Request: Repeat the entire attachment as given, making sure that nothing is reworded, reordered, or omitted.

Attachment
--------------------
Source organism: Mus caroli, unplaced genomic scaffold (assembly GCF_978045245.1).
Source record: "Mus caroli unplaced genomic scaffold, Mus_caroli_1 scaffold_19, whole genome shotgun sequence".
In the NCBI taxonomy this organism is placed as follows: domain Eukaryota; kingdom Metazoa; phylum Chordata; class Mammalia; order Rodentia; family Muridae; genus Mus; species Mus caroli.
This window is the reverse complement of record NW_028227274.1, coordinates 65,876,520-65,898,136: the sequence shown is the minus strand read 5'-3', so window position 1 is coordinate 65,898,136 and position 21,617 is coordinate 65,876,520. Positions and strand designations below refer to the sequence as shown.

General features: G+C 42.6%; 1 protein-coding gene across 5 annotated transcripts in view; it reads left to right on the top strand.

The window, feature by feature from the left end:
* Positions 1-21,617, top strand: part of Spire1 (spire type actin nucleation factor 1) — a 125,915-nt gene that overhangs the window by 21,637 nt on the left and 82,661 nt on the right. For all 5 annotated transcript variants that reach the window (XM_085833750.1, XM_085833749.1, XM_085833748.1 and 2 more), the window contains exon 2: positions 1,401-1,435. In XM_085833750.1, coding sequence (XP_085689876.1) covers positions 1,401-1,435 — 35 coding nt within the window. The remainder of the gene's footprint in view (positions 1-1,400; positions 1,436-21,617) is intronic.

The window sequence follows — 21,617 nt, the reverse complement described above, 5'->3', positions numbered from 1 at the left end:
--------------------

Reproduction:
Source organism: Mus caroli, unplaced genomic scaffold (assembly GCF_978045245.1).
Source record: "Mus caroli unplaced genomic scaffold, Mus_caroli_1 scaffold_19, whole genome shotgun sequence".
In the NCBI taxonomy this organism is placed as follows: domain Eukaryota; kingdom Metazoa; phylum Chordata; class Mammalia; order Rodentia; family Muridae; genus Mus; species Mus caroli.
This window is the reverse complement of record NW_028227274.1, coordinates 65,876,520-65,898,136: the sequence shown is the minus strand read 5'-3', so window position 1 is coordinate 65,898,136 and position 21,617 is coordinate 65,876,520. Positions and strand designations below refer to the sequence as shown.

General features: G+C 42.6%; 1 protein-coding gene across 5 annotated transcripts in view; it reads left to right on the top strand.

The window, feature by feature from the left end:
* Positions 1-21,617, top strand: part of Spire1 (spire type actin nucleation factor 1) — a 125,915-nt gene that overhangs the window by 21,637 nt on the left and 82,661 nt on the right. For all 5 annotated transcript variants that reach the window (XM_085833750.1, XM_085833749.1, XM_085833748.1 and 2 more), the window contains exon 2: positions 1,401-1,435. In XM_085833750.1, coding sequence (XP_085689876.1) covers positions 1,401-1,435 — 35 coding nt within the window. The remainder of the gene's footprint in view (positions 1-1,400; positions 1,436-21,617) is intronic.

The window sequence follows — 21,617 nt, the reverse complement described above, 5'->3', positions numbered from 1 at the left end: